Haiti Table of Contents

Nutrition and Disease

In the mid-1980s, the Haitian government estimated that the average daily nutritional consumption level in the country was 1,901 calories per person, including 41.1 grams of protein. These figures represented 86 percent and 69 percent, respectively, of the World Health Organization's recommendations for adequate nutrition. In rural areas, the average person consumed about 1,300 calories, including 30 grams of protein per day. A national survey in 1978 showed that 77 percent of children in Haiti were malnourished. Anemia was also a common problem among children and women.

Infant and child health were poor. The infant mortality rate was 124 per 1,000 live births in 1983. A quarter of all registered deaths occurred among infants who were younger than one year old; half of all deaths occurred among children under five. Most of these deaths resulted from infectious diseases, especially diarrheal illnesses. Malnutrition and acute respiratory illness also presented serious problems for infants and children. For adults, malaria was among the more serious problems; some 85 percent of the population lived in malarial areas. Tuberculosis and parasitic infections continued to be serious health hazards, and typhoid fever was endemic. Poor sanitation contributed to poor health indicators. In 1984 less than 20 percent of the population had toilets or latrines. Only one-fourth of the rural population had access to potable water. Life expectancy at birth was forty-eight years in 1983, and the general mortality rate was 17 per 1,000 population.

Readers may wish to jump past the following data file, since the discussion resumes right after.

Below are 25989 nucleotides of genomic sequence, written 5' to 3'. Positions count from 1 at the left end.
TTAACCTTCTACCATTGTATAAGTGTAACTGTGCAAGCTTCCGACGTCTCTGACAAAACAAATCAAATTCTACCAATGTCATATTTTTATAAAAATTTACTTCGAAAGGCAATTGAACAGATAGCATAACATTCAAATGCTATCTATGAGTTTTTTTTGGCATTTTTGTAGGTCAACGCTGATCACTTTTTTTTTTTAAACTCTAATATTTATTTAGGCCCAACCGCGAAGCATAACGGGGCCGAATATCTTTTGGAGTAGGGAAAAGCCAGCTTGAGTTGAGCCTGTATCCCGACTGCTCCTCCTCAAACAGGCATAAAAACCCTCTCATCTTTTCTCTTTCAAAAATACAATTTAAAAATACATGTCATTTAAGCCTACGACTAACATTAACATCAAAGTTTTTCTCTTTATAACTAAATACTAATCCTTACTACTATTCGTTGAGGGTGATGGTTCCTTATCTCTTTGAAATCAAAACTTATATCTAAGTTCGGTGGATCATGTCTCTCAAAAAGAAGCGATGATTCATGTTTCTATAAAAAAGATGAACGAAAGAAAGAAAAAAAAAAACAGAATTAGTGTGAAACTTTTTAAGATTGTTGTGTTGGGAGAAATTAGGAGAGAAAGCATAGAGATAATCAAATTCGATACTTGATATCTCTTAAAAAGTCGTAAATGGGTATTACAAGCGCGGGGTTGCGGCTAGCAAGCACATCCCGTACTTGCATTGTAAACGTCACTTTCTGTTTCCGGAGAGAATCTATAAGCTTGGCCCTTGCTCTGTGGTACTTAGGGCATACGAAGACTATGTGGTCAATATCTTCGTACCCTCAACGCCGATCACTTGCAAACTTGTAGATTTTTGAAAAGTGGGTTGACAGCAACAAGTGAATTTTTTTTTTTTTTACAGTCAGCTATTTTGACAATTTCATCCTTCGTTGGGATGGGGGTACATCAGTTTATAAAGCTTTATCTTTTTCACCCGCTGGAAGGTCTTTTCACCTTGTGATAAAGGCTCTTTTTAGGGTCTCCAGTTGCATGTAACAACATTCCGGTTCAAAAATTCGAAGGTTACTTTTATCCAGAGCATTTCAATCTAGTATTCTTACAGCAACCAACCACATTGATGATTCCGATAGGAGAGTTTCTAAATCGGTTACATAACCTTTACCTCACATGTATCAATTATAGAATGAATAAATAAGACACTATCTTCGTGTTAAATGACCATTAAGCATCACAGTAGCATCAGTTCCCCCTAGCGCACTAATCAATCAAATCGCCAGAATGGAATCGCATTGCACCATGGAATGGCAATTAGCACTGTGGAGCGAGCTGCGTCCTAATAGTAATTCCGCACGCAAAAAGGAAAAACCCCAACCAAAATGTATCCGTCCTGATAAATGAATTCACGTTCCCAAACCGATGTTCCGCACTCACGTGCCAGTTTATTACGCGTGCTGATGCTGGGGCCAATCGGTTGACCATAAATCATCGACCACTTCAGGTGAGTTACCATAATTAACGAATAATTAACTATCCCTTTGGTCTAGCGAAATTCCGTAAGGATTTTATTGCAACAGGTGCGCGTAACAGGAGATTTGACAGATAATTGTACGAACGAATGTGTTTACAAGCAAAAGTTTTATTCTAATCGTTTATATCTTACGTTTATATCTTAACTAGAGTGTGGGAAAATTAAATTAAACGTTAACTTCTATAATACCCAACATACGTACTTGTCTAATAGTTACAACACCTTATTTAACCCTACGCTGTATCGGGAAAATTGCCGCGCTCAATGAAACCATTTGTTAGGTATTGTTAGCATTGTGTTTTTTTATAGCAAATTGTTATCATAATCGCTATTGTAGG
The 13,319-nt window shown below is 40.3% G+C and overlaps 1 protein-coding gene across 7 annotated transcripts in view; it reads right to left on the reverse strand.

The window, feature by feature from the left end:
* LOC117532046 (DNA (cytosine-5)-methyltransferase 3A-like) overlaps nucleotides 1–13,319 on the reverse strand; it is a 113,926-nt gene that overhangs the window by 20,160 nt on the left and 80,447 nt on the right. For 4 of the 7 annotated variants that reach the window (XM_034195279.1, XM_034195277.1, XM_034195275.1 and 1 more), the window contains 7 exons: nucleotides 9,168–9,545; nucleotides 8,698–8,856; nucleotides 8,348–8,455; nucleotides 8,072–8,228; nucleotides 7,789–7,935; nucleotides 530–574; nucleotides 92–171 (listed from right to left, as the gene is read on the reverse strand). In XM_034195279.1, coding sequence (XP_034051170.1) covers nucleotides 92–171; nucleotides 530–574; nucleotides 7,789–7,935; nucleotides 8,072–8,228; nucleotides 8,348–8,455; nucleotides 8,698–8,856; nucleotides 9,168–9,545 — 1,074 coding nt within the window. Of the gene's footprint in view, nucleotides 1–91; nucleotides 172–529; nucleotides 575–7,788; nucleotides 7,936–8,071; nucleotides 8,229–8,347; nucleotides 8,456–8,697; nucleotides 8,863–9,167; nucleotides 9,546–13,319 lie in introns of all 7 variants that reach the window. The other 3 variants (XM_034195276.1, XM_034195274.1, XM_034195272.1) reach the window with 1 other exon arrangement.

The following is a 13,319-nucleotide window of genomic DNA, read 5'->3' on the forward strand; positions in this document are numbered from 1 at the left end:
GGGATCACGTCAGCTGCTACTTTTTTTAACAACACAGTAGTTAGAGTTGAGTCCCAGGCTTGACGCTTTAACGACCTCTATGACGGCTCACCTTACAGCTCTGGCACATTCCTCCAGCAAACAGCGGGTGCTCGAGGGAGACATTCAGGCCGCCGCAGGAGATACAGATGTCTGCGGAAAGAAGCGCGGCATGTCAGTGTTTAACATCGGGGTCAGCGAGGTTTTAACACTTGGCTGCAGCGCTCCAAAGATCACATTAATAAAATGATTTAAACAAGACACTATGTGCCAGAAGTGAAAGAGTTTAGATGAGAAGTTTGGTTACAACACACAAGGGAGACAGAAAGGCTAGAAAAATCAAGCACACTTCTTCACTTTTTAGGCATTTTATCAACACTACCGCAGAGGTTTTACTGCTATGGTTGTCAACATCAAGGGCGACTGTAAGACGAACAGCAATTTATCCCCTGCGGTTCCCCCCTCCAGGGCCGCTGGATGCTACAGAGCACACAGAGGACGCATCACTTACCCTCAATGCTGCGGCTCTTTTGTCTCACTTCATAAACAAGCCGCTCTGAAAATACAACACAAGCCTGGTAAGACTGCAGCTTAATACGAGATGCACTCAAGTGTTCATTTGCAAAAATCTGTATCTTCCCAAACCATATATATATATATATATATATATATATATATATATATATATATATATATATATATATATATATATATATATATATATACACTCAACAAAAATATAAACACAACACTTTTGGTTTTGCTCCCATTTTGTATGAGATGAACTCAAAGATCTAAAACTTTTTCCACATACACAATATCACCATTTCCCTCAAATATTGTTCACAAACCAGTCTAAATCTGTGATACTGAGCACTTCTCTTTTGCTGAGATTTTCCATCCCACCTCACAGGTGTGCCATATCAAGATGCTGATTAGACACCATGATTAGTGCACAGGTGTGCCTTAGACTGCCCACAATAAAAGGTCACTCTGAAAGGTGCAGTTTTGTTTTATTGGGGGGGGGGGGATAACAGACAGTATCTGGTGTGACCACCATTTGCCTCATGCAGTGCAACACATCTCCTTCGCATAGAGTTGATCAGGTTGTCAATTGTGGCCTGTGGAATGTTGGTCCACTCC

Health Services

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Source: U.S. Library of Congress